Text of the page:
> seizure-inducing animations

You don't need JavaScript for that.

    div {
      animation: seizure 16.6ms infinite alternate;
    }
    
    @keyframes seizure {
      0%   { background: black; }
      100% { background: white; }
    }


You are welcome to hold that opinion. Just keep in mind that the majority of users don't even know what javascript is or how to disable it. Depending on the audience, the fact that you don't want to enable javascript may or may not be a concern to the developers.


I respect your opinion, but I will happily disregard it when it comes to building web apps. If that means I someday lose you as a customer, so be it.


Hear, hear!


I couldn't care less about losing you as a visitor to my site. It's 2014. JavaScript is required for using the web.


JavaScript is required to read any article? Why?

The apps that I work on require JavaScript, but the landing pages for these apps do not. The content sites that I've worked on also don't require JavaScript.

Not once in my life have I been reading an article on the web when I said to myself, "Man, this article sure could use some JavaScript."


Not once in my life have I ever considered switching off JavaScript. How completely silly.


It's not "completely" silly at all. For "normal" users, it's true that they may never need to do this. It's also a largely "safe" assumption that your site's visitors will have JavaScript enabled.

However there are security concerns when dealing with JavaScript. For example, if you've ever surfed the darknet, disabling JavaScript is highly recommended to avoid present and future exploits that could compromise your anonymity, funds, etc.


You are fighting a losing battle.


I suspect that many sites simply do not have staff and/or resources capable of producing NoScript-friendly (degradable) work.


Producing NoScript-friendly work is, oddly, ridiculously easy. You write your "view" code for React.JS, and render this via node.js on the server, then have the client do exactly the same. You can pick up libraries - or write your own in half an hour - which implement the glue to talk to models from both the client and the server.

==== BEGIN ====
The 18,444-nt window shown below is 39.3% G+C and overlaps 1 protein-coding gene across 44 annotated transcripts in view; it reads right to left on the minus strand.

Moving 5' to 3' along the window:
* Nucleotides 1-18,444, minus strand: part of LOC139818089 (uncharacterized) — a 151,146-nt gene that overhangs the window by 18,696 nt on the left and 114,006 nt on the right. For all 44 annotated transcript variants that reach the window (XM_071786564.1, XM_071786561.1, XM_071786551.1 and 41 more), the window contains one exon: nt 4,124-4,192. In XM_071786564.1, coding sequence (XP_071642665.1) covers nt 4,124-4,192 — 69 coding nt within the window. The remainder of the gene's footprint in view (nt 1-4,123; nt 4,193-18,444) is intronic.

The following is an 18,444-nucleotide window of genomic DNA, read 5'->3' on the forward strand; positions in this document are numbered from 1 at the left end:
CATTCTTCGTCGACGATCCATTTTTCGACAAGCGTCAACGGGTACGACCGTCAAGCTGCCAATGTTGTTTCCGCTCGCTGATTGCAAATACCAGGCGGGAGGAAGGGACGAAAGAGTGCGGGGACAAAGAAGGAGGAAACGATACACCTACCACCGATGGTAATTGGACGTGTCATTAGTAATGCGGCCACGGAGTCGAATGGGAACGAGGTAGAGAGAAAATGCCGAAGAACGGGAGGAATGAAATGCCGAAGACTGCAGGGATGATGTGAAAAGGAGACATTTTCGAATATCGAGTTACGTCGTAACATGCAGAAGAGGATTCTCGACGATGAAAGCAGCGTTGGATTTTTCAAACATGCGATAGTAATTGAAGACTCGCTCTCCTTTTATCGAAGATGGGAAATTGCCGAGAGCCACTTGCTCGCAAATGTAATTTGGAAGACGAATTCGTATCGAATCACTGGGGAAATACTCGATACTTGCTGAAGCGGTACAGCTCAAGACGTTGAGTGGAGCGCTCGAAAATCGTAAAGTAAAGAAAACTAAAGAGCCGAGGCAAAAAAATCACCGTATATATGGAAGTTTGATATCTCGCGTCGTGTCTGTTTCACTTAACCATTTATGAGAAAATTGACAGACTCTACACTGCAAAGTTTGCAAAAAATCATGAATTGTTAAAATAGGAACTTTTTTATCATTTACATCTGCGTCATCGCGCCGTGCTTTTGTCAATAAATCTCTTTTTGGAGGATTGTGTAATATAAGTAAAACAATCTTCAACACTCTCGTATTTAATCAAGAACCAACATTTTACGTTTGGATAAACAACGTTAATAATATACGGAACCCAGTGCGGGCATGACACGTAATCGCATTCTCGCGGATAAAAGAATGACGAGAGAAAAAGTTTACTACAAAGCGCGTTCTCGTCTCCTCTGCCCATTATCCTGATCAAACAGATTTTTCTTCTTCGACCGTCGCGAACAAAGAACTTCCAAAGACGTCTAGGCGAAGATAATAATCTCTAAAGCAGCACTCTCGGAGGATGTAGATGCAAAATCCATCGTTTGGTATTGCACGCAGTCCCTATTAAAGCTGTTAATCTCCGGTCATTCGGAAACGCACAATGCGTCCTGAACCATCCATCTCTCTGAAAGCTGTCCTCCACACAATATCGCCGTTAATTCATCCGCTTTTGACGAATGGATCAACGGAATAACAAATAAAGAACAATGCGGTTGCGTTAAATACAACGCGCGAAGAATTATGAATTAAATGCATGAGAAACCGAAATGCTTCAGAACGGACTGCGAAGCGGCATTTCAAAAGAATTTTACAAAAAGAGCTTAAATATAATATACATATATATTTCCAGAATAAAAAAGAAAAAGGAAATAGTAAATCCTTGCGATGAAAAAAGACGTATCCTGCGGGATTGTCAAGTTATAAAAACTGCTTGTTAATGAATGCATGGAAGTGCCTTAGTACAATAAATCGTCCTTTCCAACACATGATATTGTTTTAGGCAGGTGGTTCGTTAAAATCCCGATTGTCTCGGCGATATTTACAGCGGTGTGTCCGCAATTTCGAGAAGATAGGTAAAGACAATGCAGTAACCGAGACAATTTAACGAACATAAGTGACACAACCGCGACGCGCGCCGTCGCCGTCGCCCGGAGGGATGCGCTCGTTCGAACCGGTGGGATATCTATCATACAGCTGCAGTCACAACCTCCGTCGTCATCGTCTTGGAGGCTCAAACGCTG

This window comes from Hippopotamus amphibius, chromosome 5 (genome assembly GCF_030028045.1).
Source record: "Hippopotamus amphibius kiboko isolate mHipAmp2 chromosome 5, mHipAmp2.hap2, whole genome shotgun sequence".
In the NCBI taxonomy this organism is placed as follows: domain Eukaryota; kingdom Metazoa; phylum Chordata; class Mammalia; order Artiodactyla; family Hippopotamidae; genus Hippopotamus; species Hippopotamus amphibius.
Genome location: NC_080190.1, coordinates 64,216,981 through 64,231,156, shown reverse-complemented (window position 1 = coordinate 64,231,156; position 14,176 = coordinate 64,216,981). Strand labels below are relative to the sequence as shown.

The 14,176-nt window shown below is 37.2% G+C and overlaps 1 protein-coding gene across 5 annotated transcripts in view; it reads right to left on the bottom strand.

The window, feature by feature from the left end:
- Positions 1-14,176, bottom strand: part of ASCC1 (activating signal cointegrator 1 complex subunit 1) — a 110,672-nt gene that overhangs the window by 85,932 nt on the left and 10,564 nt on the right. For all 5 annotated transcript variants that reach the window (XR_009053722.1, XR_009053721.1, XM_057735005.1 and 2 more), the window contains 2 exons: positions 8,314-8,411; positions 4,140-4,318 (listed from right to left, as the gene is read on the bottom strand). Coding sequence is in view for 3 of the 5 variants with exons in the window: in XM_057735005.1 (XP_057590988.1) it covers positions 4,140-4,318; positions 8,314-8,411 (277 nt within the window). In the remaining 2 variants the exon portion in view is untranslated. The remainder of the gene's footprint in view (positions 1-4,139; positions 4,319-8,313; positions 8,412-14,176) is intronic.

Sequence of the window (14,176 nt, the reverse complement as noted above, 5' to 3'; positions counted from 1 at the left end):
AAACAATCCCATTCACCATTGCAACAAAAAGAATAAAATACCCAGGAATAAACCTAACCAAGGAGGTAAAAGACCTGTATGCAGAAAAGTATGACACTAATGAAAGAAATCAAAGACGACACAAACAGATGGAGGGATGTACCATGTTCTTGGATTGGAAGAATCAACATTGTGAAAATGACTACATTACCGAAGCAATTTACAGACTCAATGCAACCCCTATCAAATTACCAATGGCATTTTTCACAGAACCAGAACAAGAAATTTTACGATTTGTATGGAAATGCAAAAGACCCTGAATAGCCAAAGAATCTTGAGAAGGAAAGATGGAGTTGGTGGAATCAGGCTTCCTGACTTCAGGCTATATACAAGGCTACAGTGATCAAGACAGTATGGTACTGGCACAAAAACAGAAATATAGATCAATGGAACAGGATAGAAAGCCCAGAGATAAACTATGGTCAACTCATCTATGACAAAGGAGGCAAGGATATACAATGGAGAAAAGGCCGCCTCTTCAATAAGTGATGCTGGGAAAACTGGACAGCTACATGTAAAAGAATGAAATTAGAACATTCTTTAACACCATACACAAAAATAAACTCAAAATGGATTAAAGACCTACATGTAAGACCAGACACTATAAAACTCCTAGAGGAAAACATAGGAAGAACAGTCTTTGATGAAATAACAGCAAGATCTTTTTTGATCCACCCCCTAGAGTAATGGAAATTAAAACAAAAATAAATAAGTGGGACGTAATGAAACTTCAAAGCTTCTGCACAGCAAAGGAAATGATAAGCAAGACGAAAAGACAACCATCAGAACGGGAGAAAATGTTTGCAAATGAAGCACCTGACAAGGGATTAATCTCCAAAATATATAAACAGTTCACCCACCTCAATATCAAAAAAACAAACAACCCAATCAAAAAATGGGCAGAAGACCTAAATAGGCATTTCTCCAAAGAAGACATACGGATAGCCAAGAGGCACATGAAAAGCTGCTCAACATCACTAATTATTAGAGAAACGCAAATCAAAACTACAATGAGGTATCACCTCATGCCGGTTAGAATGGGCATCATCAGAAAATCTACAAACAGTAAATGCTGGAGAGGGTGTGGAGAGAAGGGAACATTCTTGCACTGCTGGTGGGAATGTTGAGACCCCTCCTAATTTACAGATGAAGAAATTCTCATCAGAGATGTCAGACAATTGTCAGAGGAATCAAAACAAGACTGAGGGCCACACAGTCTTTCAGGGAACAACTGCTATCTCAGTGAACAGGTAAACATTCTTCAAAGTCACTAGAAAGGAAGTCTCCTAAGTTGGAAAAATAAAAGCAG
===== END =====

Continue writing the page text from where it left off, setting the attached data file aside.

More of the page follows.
You shouldn't even need to write your business logic in node.js if it doesn't fit the language well, just write an RPC server in whatever language you prefer.


I've never seen a coherent argument against progressive enhancement on served HTML.


Look, I'm all for progressive-enhancement driven development where it makes sense. But there are (many, many) websites where it doesn't make sense nowadays.

> If your website doesn't work with NoScript turned on, I won't utilize it. Full stop.

I take it you don't use Youtube? Even for the parts of the web that do work without javascript, enabling js usually offers an enormous improvement in usability. I don't want to reload the page every time I upvote someone on Hacker News for example.

While I don't believe there's a canonical definition of what constitutes a complete web framework, I do agree with your main point though; things like data two-way communication and data-binding shouldn't be a prerequisite for qualification as such. That would imply that 'complete web frameworks' didn't exist before 2011 or so.


I think the turning point is already ahead of us where the thin client server-heavy webservices will be considered a "smell" or at least the uncanonical way of developing web apps.

It pays off to do a lot in the client (good libraries provided). You have a high frequency of development iterations, direct response during development and you are working closely to the "medium" of presentation.

I have had a project that started out as a flask web app and all of the sudden, I realized that moving things to the JavaScript world in the client (I was using ClojureScript there) was actually safer, faster and better than keeping it on the server. In the end the server Did validation and database access in the sense of a Web API. It really was a clean solution


What is your aversion to javascript? As a client-side scripting language, it enables us to deliver, much, much richer UX to the end user. It should not be put aside as just for 'progressive enhancement'. That's ridiculous. This comment wins my nomination for most backward of the year on HN.


Because for all the tech progression in the last 20 years, a javascript heavy page is still really slow to load and use if you have more than a few tabs open.


Some might say you were on the wrong side of history.. If they even knew where the line got to. I doubt anybody has seen it in the past 5 years, so who is to say?